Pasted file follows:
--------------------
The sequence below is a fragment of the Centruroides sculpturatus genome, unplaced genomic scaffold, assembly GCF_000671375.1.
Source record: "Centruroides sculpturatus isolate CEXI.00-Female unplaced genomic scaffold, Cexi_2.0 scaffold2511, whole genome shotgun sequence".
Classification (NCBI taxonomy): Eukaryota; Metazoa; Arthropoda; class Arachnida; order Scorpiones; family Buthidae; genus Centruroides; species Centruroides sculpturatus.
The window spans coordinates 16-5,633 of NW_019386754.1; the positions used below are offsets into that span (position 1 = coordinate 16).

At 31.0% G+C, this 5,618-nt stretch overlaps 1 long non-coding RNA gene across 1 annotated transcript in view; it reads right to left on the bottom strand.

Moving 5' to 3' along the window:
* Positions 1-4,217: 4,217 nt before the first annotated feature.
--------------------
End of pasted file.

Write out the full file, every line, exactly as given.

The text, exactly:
The sequence below is a fragment of the Centruroides sculpturatus genome, unplaced genomic scaffold, assembly GCF_000671375.1.
Source record: "Centruroides sculpturatus isolate CEXI.00-Female unplaced genomic scaffold, Cexi_2.0 scaffold2511, whole genome shotgun sequence".
Classification (NCBI taxonomy): Eukaryota; Metazoa; Arthropoda; class Arachnida; order Scorpiones; family Buthidae; genus Centruroides; species Centruroides sculpturatus.
The window spans coordinates 16-5,633 of NW_019386754.1; the positions used below are offsets into that span (position 1 = coordinate 16).

At 31.0% G+C, this 5,618-nt stretch overlaps 1 long non-coding RNA gene across 1 annotated transcript in view; it reads right to left on the bottom strand.

Moving 5' to 3' along the window:
* Positions 1-4,217: 4,217 nt before the first annotated feature.